Holberg’s first glimpse of foreign lands was gained in about two months, and at cost of no little hardship. He got as far as Amsterdam and Aachen, and then home again. This was the first of the five foreign journeys that he made in about twenty years. In itself it was unimportant, but all the five taken together were of great significance both for him and his country. For from these excursions into the larger world of thought and action, he brought back nothing less than the great gift of European culture to bestow upon his fellow-countrymen; through him the light of the modern intelligence shone upon the darkness of the North. The freedom of the human spirit was asserting itself in many directions abroad; at home it was held in the shackles of tradition. Holberg learned of such men as Rabelais and Montaigne, Descartes and Bayle, Newton and Locke, Leibnitz and Puffendorf, Spinoza and Grotius; and felt called upon to become their interpreter to his fellow-countrymen. To this task he gave his life; and, thanks to his efforts, the Scandinavian countries, in spite of their place apart, have never lagged far behind the rest of Europe. But it is eminently characteristic of their literature, from that time to the present, that its main inspiration has been thus brought from without; and Ibsen in 1864, leaving his country because its air seemed too sultry to breathe, but repeated the experience of Holberg a century and a half earlier.

Holberg’s second outing took him to Oxford, where he remained from 1705 to 1707, pursuing his studies and supporting himself by teaching music and the languages. It has been recently pointed out, mainly from internal evidence, that Addison was probably numbered among the friends made during this English sojourn, and that the germs of several of the comedies may be found in the Spectator and Tatler. The stay in Oxford was a turning-point in Holberg’s life, in the sense that when he returned it was to Copenhagen, not to Norway, and that he never thereafter set foot upon his native soil. After lecturing for a while in Copenhagen, he went abroad for a winter in Dresden, Leipzig, and Halle. Returning in 1708, he spent the six years following in teaching, and during this period published his first work, an introduction to European history. The publication of this work got the author into a literary controversy which is mainly significant because it first aroused Holberg’s consciousness of his possession of the gift of satire, and helped prepare the way for ‘Peder Paars’ and the comedies.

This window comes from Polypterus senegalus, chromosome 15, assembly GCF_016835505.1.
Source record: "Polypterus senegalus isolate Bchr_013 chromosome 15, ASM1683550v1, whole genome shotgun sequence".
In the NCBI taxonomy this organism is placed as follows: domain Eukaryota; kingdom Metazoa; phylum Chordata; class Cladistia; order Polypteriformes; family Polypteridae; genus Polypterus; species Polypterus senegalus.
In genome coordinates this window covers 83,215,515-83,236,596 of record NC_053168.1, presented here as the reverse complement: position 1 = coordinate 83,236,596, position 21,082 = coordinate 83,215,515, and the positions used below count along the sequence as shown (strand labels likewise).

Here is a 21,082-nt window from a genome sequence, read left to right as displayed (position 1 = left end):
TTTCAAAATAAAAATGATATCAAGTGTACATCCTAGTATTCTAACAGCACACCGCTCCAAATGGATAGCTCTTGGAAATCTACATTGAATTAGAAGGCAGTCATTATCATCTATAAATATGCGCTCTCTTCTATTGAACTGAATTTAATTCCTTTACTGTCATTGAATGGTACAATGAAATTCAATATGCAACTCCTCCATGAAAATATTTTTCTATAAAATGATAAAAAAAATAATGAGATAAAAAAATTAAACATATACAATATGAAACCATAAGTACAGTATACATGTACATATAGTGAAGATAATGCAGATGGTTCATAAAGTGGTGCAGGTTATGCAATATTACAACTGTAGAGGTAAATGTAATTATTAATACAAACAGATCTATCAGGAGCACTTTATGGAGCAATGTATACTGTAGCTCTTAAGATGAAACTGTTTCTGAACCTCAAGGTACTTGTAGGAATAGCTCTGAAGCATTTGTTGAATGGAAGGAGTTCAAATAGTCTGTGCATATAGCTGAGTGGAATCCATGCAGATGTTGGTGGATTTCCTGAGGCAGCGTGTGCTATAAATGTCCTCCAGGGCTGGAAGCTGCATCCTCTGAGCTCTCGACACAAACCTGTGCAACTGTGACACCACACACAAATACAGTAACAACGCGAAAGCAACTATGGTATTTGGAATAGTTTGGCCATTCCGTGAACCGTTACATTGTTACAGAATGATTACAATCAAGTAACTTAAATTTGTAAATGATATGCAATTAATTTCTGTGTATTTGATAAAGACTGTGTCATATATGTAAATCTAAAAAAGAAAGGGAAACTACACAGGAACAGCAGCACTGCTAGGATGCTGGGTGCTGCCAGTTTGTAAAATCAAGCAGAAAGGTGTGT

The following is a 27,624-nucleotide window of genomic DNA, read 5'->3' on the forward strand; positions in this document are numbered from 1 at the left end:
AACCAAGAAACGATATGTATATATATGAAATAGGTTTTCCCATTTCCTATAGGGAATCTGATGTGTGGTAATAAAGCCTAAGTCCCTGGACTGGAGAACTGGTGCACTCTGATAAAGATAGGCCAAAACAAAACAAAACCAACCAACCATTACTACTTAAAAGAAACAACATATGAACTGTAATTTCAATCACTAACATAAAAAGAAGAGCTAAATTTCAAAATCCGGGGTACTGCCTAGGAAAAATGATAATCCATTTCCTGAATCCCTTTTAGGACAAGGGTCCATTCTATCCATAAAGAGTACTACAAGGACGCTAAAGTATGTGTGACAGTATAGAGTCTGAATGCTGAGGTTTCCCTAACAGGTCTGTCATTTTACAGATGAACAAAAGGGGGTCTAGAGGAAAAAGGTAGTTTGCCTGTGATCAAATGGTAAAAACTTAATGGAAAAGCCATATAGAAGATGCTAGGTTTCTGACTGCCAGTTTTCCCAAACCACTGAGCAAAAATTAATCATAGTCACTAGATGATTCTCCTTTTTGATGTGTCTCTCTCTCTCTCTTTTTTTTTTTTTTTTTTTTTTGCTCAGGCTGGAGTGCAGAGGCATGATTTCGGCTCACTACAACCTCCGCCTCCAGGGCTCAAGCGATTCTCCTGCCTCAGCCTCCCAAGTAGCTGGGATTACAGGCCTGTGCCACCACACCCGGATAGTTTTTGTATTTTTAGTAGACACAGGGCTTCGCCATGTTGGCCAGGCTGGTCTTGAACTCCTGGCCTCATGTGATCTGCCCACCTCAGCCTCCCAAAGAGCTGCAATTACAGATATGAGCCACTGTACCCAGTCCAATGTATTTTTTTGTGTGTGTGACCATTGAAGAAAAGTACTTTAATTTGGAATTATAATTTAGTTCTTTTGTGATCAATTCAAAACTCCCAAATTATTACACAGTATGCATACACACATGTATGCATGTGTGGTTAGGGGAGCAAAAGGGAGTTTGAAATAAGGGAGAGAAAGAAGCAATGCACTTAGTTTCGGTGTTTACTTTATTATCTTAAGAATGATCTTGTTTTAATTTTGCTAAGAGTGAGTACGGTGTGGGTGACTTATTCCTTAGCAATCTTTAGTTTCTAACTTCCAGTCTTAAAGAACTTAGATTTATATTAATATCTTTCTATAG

The dedication to the King of a historical work of minor importance won for Holberg an appointment as professor extraordinary at the University, a purely honorary post. He thought it a good deal of a joke that he should be appointed to lecture at the University, in view of his opinion of the subjects most industriously pursued in that institution. “I could,” he says, “by good luck frame a syllogism after a fashion, but could by no means be sure whether it was in Barbara or Elizabeth.” The question of subsistence in his unsalaried position was, however, anything but a joke; for his new dignity debarred him from giving private instruction, hitherto his mainstay. But there came presently a traveling stipend of one hundred rigsdaler annually; and thus slenderly provided, he set out in 1714 upon his fourth foreign journey, remaining more than two years away from home, for the most part in France and Italy. In the summer of 1716 he made his way home, and his Wanderjahre were over. The one foreign journey subsequently made by him took place ten years later, when he was at the height of his fame.